AWS Developer Blog

Mocking Out the AWS SDK for Go for Unit Testing

In our previous post, we showed how you could use the request handler stack in the AWS SDK for Go to extend or modify how requests are sent and received. Now, we’d like to expand the idea of extending the SDK and discuss how you can unit test code that uses the SDK. The SDK’s service clients are a common component to short circuit with custom unit test functionality.

You can easily mock out the SDK service clients by taking advantage of Go’s interfaces. By using the methods of an interface, your code can use that interface instead of using the concrete service client directly. This enables you to mock out the implementation of the service client for your unit tests. You can define these interfaces yourself or use the interfaces that the SDK already defines for each service client’s API. The service client’s API interfaces are very simple to use, and give you the flexibility to test your code. This pattern of using the API interfaces for mocking out is simple to use for new or existing code.

You can find the API interface package nested under each service client package, named “iface“. For example, the Amazon SQS API interface package is “sqsiface“, with the import path of github.com/aws/aws-sdk-go/service/sqs/sqsiface.

The following example shows one pattern how your code can use the SDK’s SQS API interface instead of the concrete client. We’ll take a look at how you could mock out the SDK’s SQS client next.

func main() {
	sess := session.Must(session.NewSession())

	q := Queue{
		Client: sqs.New(sess),
		URL:    os.Args[1],
	}

	msgs, err := q.GetMessages(20)
	// ...
}

type Queue struct {
	Client sqsiface.SQSAPI
	URL    string
}

func (q *Queue) GetMessages(waitTimeout int64) ([]Message, error) {
	params := sqs.ReceiveMessageInput{
		QueueUrl: aws.String(q.URL),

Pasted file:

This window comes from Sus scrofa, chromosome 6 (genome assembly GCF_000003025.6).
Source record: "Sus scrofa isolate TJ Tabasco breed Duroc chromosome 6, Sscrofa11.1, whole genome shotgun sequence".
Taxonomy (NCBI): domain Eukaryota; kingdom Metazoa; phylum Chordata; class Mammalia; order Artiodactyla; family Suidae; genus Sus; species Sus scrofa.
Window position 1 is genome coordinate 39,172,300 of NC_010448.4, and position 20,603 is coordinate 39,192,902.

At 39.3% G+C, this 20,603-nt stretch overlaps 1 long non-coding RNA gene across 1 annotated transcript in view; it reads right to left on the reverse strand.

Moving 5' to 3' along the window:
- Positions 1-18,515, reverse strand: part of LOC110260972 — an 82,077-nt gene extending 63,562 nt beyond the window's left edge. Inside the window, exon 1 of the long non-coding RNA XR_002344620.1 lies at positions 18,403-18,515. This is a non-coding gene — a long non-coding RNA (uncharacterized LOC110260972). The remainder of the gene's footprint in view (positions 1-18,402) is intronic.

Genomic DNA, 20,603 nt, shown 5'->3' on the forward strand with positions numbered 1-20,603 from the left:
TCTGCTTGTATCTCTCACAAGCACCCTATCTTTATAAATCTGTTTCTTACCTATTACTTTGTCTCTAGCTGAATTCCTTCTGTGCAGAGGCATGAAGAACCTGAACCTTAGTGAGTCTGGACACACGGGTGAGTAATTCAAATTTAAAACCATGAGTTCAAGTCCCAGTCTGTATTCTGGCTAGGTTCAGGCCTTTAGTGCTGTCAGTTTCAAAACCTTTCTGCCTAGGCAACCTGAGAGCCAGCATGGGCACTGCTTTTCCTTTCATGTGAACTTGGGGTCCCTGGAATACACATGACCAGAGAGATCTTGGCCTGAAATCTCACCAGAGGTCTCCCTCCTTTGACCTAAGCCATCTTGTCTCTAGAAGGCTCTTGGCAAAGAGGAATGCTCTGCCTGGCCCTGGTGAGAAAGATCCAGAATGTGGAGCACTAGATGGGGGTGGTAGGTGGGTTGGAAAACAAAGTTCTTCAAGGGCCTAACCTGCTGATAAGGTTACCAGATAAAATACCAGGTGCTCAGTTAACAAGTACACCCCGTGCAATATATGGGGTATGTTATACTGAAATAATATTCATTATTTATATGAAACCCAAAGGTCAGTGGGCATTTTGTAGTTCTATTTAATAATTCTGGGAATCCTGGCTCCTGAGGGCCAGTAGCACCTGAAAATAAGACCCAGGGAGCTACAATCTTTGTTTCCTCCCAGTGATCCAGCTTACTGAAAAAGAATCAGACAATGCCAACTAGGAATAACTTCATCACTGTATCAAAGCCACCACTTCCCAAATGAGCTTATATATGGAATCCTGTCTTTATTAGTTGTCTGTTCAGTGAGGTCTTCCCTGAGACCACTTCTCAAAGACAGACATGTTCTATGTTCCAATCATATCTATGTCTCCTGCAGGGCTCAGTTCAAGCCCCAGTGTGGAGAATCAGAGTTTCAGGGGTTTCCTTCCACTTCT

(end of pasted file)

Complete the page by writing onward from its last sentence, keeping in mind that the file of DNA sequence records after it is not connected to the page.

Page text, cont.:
}
	if waitTimeout > 0 {
		params.WaitTimeSeconds = aws.Int64(waitTimeout)
	}
	resp, err := q.Client.ReceiveMessage(&params)
	// ...
}

Because the previous code uses the SQS API interface, our tests can mock out the client with the responses we want so that we can verify GetMessages returns the parsed messages correctly.

type mockedReceiveMsgs struct {
	sqsiface.SQSAPI
	Resp sqs.ReceiveMessageOutput
}

func (m mockedReceiveMsgs) ReceiveMessage(in *sqs.ReceiveMessageInput) (*sqs.ReceiveMessageOutput, error) {
	// Only need to return mocked response output
	return &m.Resp, nil
}

func TestQueueGetMessage(t *testing.T) {
	cases := []struct {
		Resp     sqs.ReceiveMessageOutput
		Expected []Message
	}{
		{
			Resp: sqs.ReceiveMessageOutput{
				Messages: []*sqs.Message{
					{Body: aws.String(`{"from":"user_1","to":"room_1","msg":"Hello!"}`)},
					{Body: aws.String(`{"from":"user_2","to":"room_1","msg":"Hi user_1 :)"}`)},
				},
			},
			Expected: []Message{
				{From: "user_1", To: "room_1", Msg: "Hello!"},
				{From: "user_2", To: "room_1", Msg: "Hi user_1 :)"},
			},
		},
	}

	for i, c := range cases {
		q := Queue{
			Client: mockedReceiveMsgs{Resp: c.Resp},
			URL:    fmt.Sprintf("mockURL_%d", i),
		}
		msgs, err := q.GetMessages(20)
		if err != nil {
			t.Fatalf("%d, unexpected error", err)
		}
		if a, e := len(msgs), len(c.Expected); a != e {
			t.Fatalf("%d, expected %d messages, got %d", i, e, a)
		}
		for j, msg := range msgs {
			if a, e := msg, c.Expected[j]; a != e {
				t.Errorf("%d, expected %v message, got %v", i, e, a)
			}
		}
	}
}

Using this pattern will help ensure your code that uses the SDK is easy to test and maintain. You can find the full code example used in this post on GitHub at https://github.com/aws/aws-sdk-go/tree/master/example/service/sqs/mockingClientsForTests.

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